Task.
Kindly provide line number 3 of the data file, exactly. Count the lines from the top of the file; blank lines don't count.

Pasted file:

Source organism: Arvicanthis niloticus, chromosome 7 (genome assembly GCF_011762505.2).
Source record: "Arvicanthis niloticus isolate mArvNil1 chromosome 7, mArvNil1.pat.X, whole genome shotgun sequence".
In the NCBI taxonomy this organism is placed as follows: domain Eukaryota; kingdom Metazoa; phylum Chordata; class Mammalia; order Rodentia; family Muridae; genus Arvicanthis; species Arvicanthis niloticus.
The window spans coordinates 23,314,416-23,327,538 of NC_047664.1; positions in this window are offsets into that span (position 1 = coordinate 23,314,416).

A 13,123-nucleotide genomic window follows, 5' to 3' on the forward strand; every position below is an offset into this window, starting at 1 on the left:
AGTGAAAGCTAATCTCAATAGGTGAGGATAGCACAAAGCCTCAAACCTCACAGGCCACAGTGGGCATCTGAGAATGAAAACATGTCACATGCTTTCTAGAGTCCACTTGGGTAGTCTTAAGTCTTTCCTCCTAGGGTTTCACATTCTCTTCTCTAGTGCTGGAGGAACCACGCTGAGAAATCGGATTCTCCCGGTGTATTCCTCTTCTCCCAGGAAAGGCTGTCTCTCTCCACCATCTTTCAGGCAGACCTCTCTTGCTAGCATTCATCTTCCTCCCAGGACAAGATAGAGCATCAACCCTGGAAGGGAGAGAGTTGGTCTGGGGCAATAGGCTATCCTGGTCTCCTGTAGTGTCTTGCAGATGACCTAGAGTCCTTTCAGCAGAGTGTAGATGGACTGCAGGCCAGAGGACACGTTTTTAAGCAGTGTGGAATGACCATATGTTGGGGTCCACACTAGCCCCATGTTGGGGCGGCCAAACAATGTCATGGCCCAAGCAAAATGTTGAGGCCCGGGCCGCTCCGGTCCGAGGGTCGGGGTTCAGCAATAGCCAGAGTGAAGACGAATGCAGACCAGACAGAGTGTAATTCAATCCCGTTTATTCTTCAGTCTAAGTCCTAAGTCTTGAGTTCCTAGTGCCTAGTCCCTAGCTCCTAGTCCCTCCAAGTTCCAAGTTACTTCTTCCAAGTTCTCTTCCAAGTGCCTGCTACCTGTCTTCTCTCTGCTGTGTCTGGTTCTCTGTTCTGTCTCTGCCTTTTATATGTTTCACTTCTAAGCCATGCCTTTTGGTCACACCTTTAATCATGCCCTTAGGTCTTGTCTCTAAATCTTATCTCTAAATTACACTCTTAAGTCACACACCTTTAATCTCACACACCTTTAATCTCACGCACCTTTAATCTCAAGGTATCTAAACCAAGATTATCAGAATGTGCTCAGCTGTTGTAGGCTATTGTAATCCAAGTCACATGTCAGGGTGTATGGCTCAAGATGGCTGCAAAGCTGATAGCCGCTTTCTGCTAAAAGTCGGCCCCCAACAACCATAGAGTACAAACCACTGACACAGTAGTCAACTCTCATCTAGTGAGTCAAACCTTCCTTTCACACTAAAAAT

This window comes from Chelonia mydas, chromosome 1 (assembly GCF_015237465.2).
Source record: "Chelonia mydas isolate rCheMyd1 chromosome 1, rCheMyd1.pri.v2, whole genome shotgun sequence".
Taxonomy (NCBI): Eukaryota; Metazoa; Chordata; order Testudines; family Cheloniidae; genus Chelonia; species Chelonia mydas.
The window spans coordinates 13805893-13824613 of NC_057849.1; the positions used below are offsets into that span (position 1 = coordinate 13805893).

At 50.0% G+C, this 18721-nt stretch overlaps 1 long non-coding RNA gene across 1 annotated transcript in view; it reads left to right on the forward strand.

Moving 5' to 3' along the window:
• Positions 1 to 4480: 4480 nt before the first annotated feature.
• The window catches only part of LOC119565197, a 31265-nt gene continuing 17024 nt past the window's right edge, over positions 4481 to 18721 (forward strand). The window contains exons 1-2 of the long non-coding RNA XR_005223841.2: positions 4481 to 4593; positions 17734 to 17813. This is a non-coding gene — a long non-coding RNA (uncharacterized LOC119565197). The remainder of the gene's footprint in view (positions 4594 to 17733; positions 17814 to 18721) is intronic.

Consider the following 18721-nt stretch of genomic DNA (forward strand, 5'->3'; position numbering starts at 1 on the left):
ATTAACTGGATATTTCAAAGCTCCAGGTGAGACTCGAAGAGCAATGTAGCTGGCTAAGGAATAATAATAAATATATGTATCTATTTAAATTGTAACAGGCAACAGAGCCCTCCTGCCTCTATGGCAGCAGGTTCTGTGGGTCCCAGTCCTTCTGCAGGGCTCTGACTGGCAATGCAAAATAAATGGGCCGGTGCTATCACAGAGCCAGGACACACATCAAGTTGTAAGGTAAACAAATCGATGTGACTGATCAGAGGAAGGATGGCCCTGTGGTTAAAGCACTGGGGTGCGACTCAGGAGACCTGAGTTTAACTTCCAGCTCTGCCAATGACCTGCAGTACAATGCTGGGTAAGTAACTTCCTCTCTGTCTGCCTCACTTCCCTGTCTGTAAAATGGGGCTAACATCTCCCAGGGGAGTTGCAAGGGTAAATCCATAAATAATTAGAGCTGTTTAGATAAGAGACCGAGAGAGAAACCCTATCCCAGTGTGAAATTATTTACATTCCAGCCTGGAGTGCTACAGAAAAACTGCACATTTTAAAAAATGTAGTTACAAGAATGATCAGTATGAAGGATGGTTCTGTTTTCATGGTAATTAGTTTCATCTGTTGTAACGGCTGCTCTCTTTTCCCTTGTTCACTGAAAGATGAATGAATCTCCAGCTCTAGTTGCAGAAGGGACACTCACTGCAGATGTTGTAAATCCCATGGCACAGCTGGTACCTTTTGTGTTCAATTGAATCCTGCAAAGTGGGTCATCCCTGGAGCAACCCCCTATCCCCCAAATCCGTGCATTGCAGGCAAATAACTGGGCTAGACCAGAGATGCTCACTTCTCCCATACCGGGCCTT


In the NCBI taxonomy this organism is placed as follows: domain Eukaryota; kingdom Metazoa; phylum Chordata; class Mammalia; order Rodentia; family Muridae; genus Arvicanthis; species Arvicanthis niloticus.